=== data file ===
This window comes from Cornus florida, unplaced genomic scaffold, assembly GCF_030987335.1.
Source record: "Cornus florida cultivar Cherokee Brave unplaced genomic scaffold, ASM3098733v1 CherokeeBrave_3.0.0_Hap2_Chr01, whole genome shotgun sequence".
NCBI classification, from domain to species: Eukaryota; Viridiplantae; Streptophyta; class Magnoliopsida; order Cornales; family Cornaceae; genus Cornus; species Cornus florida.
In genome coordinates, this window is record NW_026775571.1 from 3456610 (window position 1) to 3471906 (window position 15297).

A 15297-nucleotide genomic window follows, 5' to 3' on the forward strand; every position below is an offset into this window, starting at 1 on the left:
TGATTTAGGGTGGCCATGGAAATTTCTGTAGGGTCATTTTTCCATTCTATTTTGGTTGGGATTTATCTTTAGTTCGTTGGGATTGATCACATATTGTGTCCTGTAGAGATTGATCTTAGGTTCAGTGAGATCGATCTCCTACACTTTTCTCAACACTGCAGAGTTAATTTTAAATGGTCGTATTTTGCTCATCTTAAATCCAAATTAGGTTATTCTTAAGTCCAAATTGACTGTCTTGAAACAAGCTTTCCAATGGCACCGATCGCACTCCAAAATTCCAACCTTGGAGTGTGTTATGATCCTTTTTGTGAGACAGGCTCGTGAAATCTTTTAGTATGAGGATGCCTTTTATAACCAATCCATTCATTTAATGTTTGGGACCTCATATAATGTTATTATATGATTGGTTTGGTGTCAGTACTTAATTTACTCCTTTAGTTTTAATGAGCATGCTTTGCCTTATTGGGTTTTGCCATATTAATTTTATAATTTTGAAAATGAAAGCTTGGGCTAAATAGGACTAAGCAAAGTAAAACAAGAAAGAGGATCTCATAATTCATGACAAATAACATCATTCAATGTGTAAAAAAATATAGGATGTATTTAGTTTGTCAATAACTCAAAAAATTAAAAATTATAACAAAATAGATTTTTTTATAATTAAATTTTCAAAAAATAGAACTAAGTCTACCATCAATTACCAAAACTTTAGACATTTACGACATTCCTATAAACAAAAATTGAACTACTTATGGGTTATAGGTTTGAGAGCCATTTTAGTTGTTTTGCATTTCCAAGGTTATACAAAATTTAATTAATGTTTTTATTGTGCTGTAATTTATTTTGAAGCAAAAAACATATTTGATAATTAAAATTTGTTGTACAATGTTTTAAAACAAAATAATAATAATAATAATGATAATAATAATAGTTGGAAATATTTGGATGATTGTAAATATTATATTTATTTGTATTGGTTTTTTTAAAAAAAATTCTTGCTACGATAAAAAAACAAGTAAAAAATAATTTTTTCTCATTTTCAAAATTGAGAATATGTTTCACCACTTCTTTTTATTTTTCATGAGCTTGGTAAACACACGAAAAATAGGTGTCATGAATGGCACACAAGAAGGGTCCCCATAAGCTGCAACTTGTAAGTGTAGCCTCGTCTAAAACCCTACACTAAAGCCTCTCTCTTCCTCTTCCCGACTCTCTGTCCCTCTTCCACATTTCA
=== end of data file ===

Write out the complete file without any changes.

This window comes from Cornus florida, unplaced genomic scaffold, assembly GCF_030987335.1.
Source record: "Cornus florida cultivar Cherokee Brave unplaced genomic scaffold, ASM3098733v1 CherokeeBrave_3.0.0_Hap2_Chr01, whole genome shotgun sequence".
NCBI classification, from domain to species: Eukaryota; Viridiplantae; Streptophyta; class Magnoliopsida; order Cornales; family Cornaceae; genus Cornus; species Cornus florida.
In genome coordinates, this window is record NW_026775571.1 from 3456610 (window position 1) to 3471906 (window position 15297).

A 15297-nucleotide genomic window follows, 5' to 3' on the forward strand; every position below is an offset into this window, starting at 1 on the left:
TGATTTAGGGTGGCCATGGAAATTTCTGTAGGGTCATTTTTCCATTCTATTTTGGTTGGGATTTATCTTTAGTTCGTTGGGATTGATCACATATTGTGTCCTGTAGAGATTGATCTTAGGTTCAGTGAGATCGATCTCCTACACTTTTCTCAACACTGCAGAGTTAATTTTAAATGGTCGTATTTTGCTCATCTTAAATCCAAATTAGGTTATTCTTAAGTCCAAATTGACTGTCTTGAAACAAGCTTTCCAATGGCACCGATCGCACTCCAAAATTCCAACCTTGGAGTGTGTTATGATCCTTTTTGTGAGACAGGCTCGTGAAATCTTTTAGTATGAGGATGCCTTTTATAACCAATCCATTCATTTAATGTTTGGGACCTCATATAATGTTATTATATGATTGGTTTGGTGTCAGTACTTAATTTACTCCTTTAGTTTTAATGAGCATGCTTTGCCTTATTGGGTTTTGCCATATTAATTTTATAATTTTGAAAATGAAAGCTTGGGCTAAATAGGACTAAGCAAAGTAAAACAAGAAAGAGGATCTCATAATTCATGACAAATAACATCATTCAATGTGTAAAAAAATATAGGATGTATTTAGTTTGTCAATAACTCAAAAAATTAAAAATTATAACAAAATAGATTTTTTTATAATTAAATTTTCAAAAAATAGAACTAAGTCTACCATCAATTACCAAAACTTTAGACATTTACGACATTCCTATAAACAAAAATTGAACTACTTATGGGTTATAGGTTTGAGAGCCATTTTAGTTGTTTTGCATTTCCAAGGTTATACAAAATTTAATTAATGTTTTTATTGTGCTGTAATTTATTTTGAAGCAAAAAACATATTTGATAATTAAAATTTGTTGTACAATGTTTTAAAACAAAATAATAATAATAATAATGATAATAATAATAGTTGGAAATATTTGGATGATTGTAAATATTATATTTATTTGTATTGGTTTTTTTAAAAAAAATTCTTGCTACGATAAAAAAACAAGTAAAAAATAATTTTTTCTCATTTTCAAAATTGAGAATATGTTTCACCACTTCTTTTTATTTTTCATGAGCTTGGTAAACACACGAAAAATAGGTGTCATGAATGGCACACAAGAAGGGTCCCCATAAGCTGCAACTTGTAAGTGTAGCCTCGTCTAAAACCCTACACTAAAGCCTCTCTCTTCCTCTTCCCGACTCTCTGTCCCTCTTCCACATTTCA